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Friday, July 25, 2014

 
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One Step Ahead: Almanac Security Tips - 2014

In each issue, Penn's Journal of Record, The Almanac publishes helpful tips and hints for dealing with information security and privacy matters. This page is a collection of all those published thus far.
New! You can now receive new One-Step-Ahead Security and Privacy Tips automatically!
You can subscribe via Email or RSS.


Table of Contents (view all)

Heartbleed OpenSSL Vulnerability
Security and Privacy Tips for World Travelers
Filing Taxes Online This Year? Take Steps to Protect Your Information!
If your computer runs Windows XP, you must update it now!
Why Should You Report Security Incidents? And How Do You Report One?
Photo and Video Privacy Issues
The Password is Dead, Long Live the Password!
Data Privacy Month: NSA Surveillance Panel at the National Constitution Center
Protecting Your Finances During This Year’s Holiday Shopping Season
Beware of Phishing E-mails in the Wake of Typhoon Haiyan
No E-mail from Penn Will Ask For Your Username/Password or SSN
The Children's Online Privacy Protection Act: Does It Apply to Your Website?
October: National Cyber Security Awareness Month; Free Secure Disposal of Paper and Electronics
What Basic Rules Protect Student Information at Penn? (September 2013)
Protecting Privacy and Security on Penn + Box


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Tuesday, November 13, 2012 - Almanac Vol. 59, No. 12

Cloud and You

The term "cloud" as a computing service has now made it well past the IT community and into common parlance.

Some are starting to recognize cloud services for their energy efficiency potential. Some are noticing cloud computing's potential to unlock new markets in developing countries. Most of us, though, are seeing cloud computing as simply making our lives easier - offering access from anywhere, large storage capacity, more computing power, and less to maintain.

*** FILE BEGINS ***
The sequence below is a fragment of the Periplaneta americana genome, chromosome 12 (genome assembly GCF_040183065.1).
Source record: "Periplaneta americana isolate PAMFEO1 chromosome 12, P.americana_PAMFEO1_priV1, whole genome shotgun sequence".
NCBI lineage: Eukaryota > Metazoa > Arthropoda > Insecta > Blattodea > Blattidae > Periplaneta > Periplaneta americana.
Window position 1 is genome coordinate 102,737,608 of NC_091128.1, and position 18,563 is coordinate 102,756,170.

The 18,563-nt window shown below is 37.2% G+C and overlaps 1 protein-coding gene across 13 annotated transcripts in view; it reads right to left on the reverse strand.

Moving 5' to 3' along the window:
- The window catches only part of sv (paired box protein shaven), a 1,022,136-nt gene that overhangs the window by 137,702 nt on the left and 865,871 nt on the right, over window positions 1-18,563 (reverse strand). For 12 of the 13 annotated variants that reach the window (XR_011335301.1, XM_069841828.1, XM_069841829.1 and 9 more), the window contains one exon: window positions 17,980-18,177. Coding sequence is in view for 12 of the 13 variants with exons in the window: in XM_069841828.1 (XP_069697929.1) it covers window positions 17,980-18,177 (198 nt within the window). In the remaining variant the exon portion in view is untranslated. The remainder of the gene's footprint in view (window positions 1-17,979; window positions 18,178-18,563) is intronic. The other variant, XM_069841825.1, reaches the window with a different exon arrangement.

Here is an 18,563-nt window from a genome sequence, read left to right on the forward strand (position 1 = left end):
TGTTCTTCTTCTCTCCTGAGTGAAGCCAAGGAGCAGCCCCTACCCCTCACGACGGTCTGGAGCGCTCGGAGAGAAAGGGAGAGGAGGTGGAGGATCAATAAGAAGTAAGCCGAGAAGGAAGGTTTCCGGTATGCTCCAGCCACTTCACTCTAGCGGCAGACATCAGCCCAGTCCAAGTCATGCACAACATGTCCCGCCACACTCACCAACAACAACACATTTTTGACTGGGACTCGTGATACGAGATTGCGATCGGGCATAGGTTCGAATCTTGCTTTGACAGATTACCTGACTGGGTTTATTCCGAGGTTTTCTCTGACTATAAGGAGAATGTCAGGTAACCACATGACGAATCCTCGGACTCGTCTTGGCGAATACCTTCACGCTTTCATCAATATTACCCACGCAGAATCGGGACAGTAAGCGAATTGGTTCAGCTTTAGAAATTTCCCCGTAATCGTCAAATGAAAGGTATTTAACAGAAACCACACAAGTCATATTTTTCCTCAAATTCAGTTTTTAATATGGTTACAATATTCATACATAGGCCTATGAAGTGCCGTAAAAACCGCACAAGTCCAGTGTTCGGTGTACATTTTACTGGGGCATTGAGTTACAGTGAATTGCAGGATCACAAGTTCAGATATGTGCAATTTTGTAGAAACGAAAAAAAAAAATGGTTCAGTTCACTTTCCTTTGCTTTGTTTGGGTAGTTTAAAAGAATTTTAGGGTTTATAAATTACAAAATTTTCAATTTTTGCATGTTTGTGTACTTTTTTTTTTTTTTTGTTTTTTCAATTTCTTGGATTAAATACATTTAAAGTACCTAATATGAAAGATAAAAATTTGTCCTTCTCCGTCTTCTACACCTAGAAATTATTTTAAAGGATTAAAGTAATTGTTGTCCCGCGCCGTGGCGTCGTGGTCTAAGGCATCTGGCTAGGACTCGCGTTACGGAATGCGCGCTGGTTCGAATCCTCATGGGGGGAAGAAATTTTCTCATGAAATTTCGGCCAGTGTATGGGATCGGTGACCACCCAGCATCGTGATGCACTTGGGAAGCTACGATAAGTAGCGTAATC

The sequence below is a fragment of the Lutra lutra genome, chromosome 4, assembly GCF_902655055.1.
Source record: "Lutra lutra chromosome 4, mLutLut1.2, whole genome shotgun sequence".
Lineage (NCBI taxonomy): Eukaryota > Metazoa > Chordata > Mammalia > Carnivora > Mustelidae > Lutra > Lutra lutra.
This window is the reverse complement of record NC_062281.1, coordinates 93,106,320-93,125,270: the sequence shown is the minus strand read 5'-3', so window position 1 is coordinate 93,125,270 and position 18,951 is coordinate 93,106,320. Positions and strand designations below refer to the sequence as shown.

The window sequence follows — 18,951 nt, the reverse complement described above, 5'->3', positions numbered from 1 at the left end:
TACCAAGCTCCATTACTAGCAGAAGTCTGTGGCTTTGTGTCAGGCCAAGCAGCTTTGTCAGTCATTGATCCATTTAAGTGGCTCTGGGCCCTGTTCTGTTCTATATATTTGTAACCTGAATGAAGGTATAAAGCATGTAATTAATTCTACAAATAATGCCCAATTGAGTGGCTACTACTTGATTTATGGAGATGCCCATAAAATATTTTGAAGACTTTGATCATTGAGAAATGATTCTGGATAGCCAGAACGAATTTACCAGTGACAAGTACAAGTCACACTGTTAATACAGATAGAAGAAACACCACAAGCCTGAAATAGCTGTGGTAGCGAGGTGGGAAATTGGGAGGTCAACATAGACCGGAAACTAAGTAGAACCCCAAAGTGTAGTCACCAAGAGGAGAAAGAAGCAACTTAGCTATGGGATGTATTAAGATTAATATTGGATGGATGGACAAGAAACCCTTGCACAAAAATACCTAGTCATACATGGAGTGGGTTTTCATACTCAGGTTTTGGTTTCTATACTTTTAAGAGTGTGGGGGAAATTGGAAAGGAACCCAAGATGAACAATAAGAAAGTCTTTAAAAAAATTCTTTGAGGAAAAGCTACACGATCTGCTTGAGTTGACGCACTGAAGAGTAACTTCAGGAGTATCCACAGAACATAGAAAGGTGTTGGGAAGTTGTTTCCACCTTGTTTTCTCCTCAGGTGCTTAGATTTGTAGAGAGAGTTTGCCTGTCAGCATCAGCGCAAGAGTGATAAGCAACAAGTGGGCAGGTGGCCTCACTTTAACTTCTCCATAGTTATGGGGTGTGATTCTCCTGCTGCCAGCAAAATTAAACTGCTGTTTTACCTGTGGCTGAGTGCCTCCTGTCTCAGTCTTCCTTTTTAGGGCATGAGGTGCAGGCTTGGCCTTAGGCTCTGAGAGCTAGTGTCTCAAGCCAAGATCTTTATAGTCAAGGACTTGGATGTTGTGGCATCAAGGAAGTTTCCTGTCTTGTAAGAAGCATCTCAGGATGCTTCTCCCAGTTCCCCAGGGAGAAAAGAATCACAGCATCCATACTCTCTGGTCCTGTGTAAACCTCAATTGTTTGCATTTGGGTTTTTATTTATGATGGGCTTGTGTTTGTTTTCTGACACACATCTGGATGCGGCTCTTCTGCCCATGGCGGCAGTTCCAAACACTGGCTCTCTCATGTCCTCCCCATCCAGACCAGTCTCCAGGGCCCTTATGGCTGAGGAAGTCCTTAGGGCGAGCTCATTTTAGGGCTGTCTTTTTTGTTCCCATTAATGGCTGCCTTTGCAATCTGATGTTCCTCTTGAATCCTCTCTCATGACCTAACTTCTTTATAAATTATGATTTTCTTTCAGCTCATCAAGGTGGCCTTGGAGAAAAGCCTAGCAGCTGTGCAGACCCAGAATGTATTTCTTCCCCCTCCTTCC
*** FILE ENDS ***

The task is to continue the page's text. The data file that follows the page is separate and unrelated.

This all makes cloud computing sound like very good news. And it mostly is. But please be cautious about the following:

  1. Cloud computing is not the solution for everything. Indeed, cloud services should usually be avoided if sensitive information or regulated information is involved and you are signing up through a consumer, or "click through," agreement rather than through a Penn negotiated service. See Penn's Cloud Computing Guidance.
  2. Not all cloud services are alike. Many cloud providers do not offer strong security, privacy, or other protections under their standard consumer agreement. Penn has negotiated much more protective agreements with:

    and there are more to come under Penn's trusted portfolio of cloud vendors. Take advantage of these services to enjoy the benefits and greatly cut down on the risks.

  3. Smart practices still depend on you. Whatever service you are using, don't forget about the important role you play in keeping data private and secure. For example, if confidential data is involved, only access services from secure devices and use secure connections. If accessing via smartphones or tablets, review and implement Penn's Top 10 Tips for Securing Your Smartphone or Tablets. Consider the security of your device and whether to enable or disable data downloads from the cloud.
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